Sunday, January 1, 2012

Skewed Crime Reporting - Nothing New

The New York Times has a year-end story on the under-reporting of crime. There's a New York City commission at work studying crime reporting. The Times story shows how when someone notifies the NYPD of a crime, the degree of interest shown by the local police precinct can affect what is actually reported.

Time travelers will be interested in some of the antecedents of this story. The FBI processes local police reporting and sets the framework for recording crimes that are summarized in the Uniform Crime Rates published by the FBI.

Back in 1973, the Council on Municipal Performance published a report comparing crime rates in the 30 largest U.S. cities. I was involved in preparing the report, spent some significant time reading about the contemporary variability of crime reporting in big cities, and prepared a report on what the Council learned from its work.

Eight topics regarding crime reporting dominated the report. Only one related to systematic police under-reporting:

1. Systematic under-reporting was found most likely during election years. The cities of Chicago and Philadelphia were singled out as two big cities with big systematic swings in crime reporting. Police chiefs eager to retain their positions would get the word out to precinct captains that lower crime rates would be helpful to the Mayor and therefore to the police department.

2. Crime rates would systematically rise when police budgets were being reviewed. Under-reporting is only half the picture. When police departments were interested in budget increases, crime rates would rise.

3. Grand larceny was an easy number to skew. Back in 1973, the difference between grand larceny (which was reportable to the FBI for the Uniform Crime Rates) and petty larceny was a matter of estimating how much money was stolen. The cutoff was $50. So all it took to reduce reported crime was to raise or lower the bar for deciding whether someone's purse and contents were worth less or more than $50. An issue for the FBI was that state laws regarding the definition of larceny varied (states where the definition of grand larceny was the stealing of something worth $5 or more did not update their laws).

4. Grand larceny had a built-in inflation bias. The $50 FBI threshold for grand larceny had not been changed for many years, so that reported incidents of grand larceny rose steadily every year. This was fine by J. Edgar Hoover, who would intone each year about the gravity of the ever-growing crime wave. Subsequent to the Council on Municipal Performance raising this crime-incident-inflation issue in the press, the FBI raised the threshold. It is now $250. But how does a police officer recording the incident value the loss of, say, a credit card or a car with 150,000 miles on it? There are legitimate definitional questions that are worthy of the attention of the New York City crime-reporting commission.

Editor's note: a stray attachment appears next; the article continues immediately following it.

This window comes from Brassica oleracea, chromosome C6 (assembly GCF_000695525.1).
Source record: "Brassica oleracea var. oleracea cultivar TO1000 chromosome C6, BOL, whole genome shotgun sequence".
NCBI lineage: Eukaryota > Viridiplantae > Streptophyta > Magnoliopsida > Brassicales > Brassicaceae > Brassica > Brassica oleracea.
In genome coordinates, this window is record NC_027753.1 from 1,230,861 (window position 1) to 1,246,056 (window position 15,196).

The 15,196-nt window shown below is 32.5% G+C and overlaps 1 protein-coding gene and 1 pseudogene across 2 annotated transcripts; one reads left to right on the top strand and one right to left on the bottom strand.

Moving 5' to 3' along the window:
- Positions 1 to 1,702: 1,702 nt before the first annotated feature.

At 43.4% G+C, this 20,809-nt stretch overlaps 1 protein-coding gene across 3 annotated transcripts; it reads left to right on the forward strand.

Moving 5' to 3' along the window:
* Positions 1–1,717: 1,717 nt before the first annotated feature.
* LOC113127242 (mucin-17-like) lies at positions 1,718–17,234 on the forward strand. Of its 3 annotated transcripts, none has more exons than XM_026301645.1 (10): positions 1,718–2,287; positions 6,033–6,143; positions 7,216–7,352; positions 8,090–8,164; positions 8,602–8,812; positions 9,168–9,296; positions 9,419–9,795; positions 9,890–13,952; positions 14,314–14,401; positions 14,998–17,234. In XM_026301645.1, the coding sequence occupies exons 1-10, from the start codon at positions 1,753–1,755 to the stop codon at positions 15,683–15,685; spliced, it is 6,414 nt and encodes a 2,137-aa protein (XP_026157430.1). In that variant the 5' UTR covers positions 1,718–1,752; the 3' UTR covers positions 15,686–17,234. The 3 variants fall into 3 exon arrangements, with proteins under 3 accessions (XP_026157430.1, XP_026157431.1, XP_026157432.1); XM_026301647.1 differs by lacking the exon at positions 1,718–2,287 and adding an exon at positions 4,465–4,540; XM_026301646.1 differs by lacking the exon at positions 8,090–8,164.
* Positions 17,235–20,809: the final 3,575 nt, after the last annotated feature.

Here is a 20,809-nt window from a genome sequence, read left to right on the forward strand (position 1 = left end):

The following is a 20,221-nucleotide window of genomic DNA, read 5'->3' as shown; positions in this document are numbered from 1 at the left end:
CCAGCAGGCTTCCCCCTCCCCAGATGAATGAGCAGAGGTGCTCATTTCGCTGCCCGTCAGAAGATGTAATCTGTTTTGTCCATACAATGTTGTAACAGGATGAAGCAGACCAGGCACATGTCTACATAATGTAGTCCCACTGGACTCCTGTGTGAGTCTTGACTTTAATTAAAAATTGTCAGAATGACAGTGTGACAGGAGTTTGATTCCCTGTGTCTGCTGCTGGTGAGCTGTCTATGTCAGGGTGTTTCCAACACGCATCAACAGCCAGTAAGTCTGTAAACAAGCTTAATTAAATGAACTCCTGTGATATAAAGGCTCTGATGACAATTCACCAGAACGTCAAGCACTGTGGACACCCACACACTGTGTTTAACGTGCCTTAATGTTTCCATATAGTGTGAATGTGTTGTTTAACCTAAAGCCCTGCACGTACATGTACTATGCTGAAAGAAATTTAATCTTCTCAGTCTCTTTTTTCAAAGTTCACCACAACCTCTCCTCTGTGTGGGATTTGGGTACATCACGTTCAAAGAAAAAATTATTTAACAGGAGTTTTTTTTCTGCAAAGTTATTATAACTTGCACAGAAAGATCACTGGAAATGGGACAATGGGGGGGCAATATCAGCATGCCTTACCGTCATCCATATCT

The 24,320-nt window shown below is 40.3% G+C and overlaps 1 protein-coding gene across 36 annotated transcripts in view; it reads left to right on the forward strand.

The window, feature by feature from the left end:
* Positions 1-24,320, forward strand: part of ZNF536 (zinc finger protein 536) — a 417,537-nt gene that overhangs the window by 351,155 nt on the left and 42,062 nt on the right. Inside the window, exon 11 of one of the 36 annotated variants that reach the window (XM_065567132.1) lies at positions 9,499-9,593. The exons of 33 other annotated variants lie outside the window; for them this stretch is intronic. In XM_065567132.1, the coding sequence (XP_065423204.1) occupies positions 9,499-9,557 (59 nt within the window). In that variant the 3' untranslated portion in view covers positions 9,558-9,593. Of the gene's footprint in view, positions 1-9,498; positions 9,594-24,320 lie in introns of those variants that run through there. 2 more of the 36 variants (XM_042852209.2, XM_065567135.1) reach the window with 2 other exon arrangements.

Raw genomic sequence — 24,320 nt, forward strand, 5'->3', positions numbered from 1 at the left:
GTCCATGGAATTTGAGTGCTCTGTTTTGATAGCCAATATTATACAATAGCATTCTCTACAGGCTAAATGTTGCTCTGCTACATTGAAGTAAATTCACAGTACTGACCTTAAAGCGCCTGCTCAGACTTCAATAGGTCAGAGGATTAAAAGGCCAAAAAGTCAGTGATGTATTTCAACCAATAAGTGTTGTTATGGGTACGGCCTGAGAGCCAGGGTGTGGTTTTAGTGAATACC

5. The hardest number to fudge is homicide.  It's not easy to explain away a corpse. The easiest assumptions are accident or suicide, which are not crimes. But except for anonymous homeless people, the police will have relatives following up. So the homicide rate tends to be pretty reliable.

6. Cultural trends influence crime reporting over time. The woman's liberation movement made it much more acceptable for a woman to report being raped. The rise in the number of rapes was most like the result not of an increased incidence of rapes (quite likely the opposite), but of the willingness of women to file reports with the police.

7. Cultural differences affect reporting among cities and neighborhoods. An assault in one part of town might be considered criminal whereas in another it would be considered a crime. Police precincts may vary in how they handle assault complaints. They most likely vary systematically among cities.

8. The best way to ensure uniformity in crime reporting is through internal and external audits. The FBI has its own standards when reviewing city crime reports. In the past it has refused to report city crime numbers that it considered hard to believe or inadequately documented. To ensure credible reports, cities have themselves hired outside auditors to review their crime reporting systems on a precinct-by-precinct basis. Internal auditors should be at work in every big-city police department making sure that the standards for classifying crimes are being uniformly disseminated and applied.